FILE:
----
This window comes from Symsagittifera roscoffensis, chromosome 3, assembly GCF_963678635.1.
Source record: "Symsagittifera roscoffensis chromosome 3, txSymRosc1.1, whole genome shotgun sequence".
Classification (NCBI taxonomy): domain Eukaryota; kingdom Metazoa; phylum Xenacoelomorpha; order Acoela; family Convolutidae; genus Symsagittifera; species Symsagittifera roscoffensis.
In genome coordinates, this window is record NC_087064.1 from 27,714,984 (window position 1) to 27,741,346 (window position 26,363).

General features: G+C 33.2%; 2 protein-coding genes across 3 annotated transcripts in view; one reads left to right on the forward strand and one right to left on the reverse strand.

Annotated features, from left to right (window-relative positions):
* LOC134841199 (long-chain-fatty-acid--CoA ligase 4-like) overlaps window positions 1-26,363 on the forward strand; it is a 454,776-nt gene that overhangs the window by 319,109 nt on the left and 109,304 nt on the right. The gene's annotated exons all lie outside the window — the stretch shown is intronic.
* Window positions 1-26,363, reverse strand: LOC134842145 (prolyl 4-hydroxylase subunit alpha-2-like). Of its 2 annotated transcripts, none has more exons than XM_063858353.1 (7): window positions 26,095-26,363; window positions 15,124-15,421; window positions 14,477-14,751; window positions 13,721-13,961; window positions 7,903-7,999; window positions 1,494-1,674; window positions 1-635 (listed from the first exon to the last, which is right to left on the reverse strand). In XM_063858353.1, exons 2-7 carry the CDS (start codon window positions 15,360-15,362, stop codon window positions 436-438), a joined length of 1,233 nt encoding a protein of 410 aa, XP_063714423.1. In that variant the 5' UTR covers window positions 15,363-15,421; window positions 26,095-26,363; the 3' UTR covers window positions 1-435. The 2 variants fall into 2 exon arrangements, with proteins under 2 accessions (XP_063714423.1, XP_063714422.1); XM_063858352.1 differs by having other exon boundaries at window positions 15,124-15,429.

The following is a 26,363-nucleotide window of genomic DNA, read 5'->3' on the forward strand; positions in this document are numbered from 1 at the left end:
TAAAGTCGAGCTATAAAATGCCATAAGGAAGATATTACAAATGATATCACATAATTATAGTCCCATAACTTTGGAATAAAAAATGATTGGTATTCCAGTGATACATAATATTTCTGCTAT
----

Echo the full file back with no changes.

This window comes from Symsagittifera roscoffensis, chromosome 3, assembly GCF_963678635.1.
Source record: "Symsagittifera roscoffensis chromosome 3, txSymRosc1.1, whole genome shotgun sequence".
Classification (NCBI taxonomy): domain Eukaryota; kingdom Metazoa; phylum Xenacoelomorpha; order Acoela; family Convolutidae; genus Symsagittifera; species Symsagittifera roscoffensis.
In genome coordinates, this window is record NC_087064.1 from 27,714,984 (window position 1) to 27,741,346 (window position 26,363).

General features: G+C 33.2%; 2 protein-coding genes across 3 annotated transcripts in view; one reads left to right on the forward strand and one right to left on the reverse strand.

Annotated features, from left to right (window-relative positions):
* LOC134841199 (long-chain-fatty-acid--CoA ligase 4-like) overlaps window positions 1-26,363 on the forward strand; it is a 454,776-nt gene that overhangs the window by 319,109 nt on the left and 109,304 nt on the right. The gene's annotated exons all lie outside the window — the stretch shown is intronic.
* Window positions 1-26,363, reverse strand: LOC134842145 (prolyl 4-hydroxylase subunit alpha-2-like). Of its 2 annotated transcripts, none has more exons than XM_063858353.1 (7): window positions 26,095-26,363; window positions 15,124-15,421; window positions 14,477-14,751; window positions 13,721-13,961; window positions 7,903-7,999; window positions 1,494-1,674; window positions 1-635 (listed from the first exon to the last, which is right to left on the reverse strand). In XM_063858353.1, exons 2-7 carry the CDS (start codon window positions 15,360-15,362, stop codon window positions 436-438), a joined length of 1,233 nt encoding a protein of 410 aa, XP_063714423.1. In that variant the 5' UTR covers window positions 15,363-15,421; window positions 26,095-26,363; the 3' UTR covers window positions 1-435. The 2 variants fall into 2 exon arrangements, with proteins under 2 accessions (XP_063714423.1, XP_063714422.1); XM_063858352.1 differs by having other exon boundaries at window positions 15,124-15,429.

The following is a 26,363-nucleotide window of genomic DNA, read 5'->3' on the forward strand; positions in this document are numbered from 1 at the left end:
TAAAGTCGAGCTATAAAATGCCATAAGGAAGATATTACAAATGATATCACATAATTATAGTCCCATAACTTTGGAATAAAAAATGATTGGTATTCCAGTGATACATAATATTTCTGCTAT